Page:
I like to use the analogy that you get more out of a friendship than a one night stand so if you’re going to establish a long term relationship, approach it as you would a friendship: casual introduction, interest in what they’re sharing, resharing relevant content, and focusing on a few worthy catches, not a spray and pray approach. 

Influencer brand relationships are reciprocal. It's important that both brand and influencer assume noble intent when starting a relationship off. It's about being transparent (or overly communicative) on the goals of a campaign. On the influencer side, it's important to understand what success for a campaign looks like.

The thing no one tells you about being a content creator is that every new brand deal is essentially a mini job interview. The brand manager is likely exhausted staffing the campaign once they get to you. Be patient and be kind. Sometimes it's going to take a long time of courting the company/influencer before they accept an interview. 


What makes a successful influencer marketing campaign? 

All too often, we see this desperation approach to hiring influencers to make a product or service go viral. This most of the time is in a last-ditch effort to fix a company's overall marketing problems.

If your goal of working with influencers is to attract attention, trial product, inspire loyalty or create User-Generated Content (UGC), then success depends on what you as a brand define for each campaign quota. If you aren’t setting quotas to benchmark your efforts, then you have no clue how well your campaign is doing. 

I see many brands say “influencer marketing does not work for us- we tried” or “influencer marketing is too expensive, we did not meet KPI’s”.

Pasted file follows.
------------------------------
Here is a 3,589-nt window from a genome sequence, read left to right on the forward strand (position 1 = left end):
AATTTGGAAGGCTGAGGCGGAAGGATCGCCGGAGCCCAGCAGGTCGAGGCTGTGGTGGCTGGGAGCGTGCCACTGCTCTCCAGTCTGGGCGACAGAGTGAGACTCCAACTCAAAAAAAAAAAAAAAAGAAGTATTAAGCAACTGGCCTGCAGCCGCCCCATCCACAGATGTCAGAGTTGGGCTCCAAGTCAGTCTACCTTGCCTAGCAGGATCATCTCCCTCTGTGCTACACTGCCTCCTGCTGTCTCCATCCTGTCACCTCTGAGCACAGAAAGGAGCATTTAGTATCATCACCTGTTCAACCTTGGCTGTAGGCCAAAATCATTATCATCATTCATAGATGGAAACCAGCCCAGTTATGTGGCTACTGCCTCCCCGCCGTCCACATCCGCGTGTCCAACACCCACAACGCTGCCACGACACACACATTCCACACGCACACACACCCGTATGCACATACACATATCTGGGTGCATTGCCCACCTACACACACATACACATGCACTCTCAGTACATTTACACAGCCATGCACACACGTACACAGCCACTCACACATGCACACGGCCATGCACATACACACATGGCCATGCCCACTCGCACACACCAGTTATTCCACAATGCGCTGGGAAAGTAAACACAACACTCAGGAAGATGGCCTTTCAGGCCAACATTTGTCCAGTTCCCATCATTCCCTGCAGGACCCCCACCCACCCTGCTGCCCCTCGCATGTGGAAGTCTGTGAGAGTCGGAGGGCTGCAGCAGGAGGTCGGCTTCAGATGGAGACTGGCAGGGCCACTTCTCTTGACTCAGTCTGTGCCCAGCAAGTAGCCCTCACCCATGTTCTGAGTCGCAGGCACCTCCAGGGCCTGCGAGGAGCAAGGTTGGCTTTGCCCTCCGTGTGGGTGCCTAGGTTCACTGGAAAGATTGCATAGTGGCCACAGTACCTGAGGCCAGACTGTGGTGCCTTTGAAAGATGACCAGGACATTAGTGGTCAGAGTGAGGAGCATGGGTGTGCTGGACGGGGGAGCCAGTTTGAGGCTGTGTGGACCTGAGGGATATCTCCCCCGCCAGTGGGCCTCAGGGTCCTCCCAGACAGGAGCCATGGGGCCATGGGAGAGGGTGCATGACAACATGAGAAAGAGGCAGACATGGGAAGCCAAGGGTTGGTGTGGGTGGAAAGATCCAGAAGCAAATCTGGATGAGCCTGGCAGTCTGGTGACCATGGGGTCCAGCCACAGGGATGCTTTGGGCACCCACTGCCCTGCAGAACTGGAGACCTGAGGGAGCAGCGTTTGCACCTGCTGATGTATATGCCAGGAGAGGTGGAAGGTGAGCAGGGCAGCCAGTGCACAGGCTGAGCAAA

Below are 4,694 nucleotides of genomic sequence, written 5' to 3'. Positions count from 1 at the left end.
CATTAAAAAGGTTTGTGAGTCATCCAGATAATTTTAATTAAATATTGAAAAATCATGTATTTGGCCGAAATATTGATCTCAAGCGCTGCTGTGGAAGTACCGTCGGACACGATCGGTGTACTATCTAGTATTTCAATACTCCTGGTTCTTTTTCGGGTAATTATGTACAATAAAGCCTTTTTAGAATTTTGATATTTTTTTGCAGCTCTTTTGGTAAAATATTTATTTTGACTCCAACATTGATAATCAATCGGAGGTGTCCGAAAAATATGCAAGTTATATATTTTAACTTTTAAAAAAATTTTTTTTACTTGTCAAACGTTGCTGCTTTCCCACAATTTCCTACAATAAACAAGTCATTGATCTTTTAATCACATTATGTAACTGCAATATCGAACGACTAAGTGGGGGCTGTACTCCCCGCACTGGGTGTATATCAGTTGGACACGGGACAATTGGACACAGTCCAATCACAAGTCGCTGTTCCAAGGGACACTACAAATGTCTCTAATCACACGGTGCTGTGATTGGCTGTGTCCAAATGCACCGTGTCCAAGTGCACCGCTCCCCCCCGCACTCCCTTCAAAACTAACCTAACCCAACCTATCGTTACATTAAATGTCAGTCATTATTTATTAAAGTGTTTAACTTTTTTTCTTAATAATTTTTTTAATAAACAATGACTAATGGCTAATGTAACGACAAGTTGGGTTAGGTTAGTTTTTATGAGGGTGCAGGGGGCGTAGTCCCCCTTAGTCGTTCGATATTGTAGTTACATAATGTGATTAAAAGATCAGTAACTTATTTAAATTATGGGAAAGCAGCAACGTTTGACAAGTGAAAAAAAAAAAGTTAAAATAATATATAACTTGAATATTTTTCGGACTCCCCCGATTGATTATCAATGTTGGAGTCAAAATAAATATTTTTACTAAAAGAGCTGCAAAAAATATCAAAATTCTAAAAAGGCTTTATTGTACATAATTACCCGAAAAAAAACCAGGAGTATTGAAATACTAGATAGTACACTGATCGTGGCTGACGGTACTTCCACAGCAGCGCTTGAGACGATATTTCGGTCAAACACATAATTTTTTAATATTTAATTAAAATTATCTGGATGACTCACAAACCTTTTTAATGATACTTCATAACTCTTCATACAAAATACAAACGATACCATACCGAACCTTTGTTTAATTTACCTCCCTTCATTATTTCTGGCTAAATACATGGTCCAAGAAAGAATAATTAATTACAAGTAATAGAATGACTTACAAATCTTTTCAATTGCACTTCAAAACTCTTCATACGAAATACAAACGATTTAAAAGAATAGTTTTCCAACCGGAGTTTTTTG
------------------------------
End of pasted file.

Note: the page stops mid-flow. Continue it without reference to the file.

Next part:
When I go in and do a deep dive on why these campaigns failed, the common theme is that they haven't set up a system to report on campaigns, haven't paired the right influencer with their campaign objective, and haven't diversified their approach for each type of influencer. In lamens terms, they cheaped out and didn’t do their homework. 

Successful influencer marketing campaigns are ones that meet your campaign objectives where they are and scale across future efforts. One influencer is rarely going to do that for all objectives. Knowing what influencer to use for which type of campaign is critical to generating success.  

And at the end of the day, the MOST successful influencer marketing campaign is where both parties (brand and influencer) leave feeling good about the content they created and the relationship that they started. 

Influencer marketing has only just begun, and with the right approach and a strong foundation, any brand can learn to work with influencers in a way that benefits their business. 

Cynthia Ruff left her career pricing CEOs salaries to help influencers and brands navigate the art and science of sponsored post campaigns. She consults on influencer marketing for brands at The Influencer Consultant and offers personalized pricing help for creators on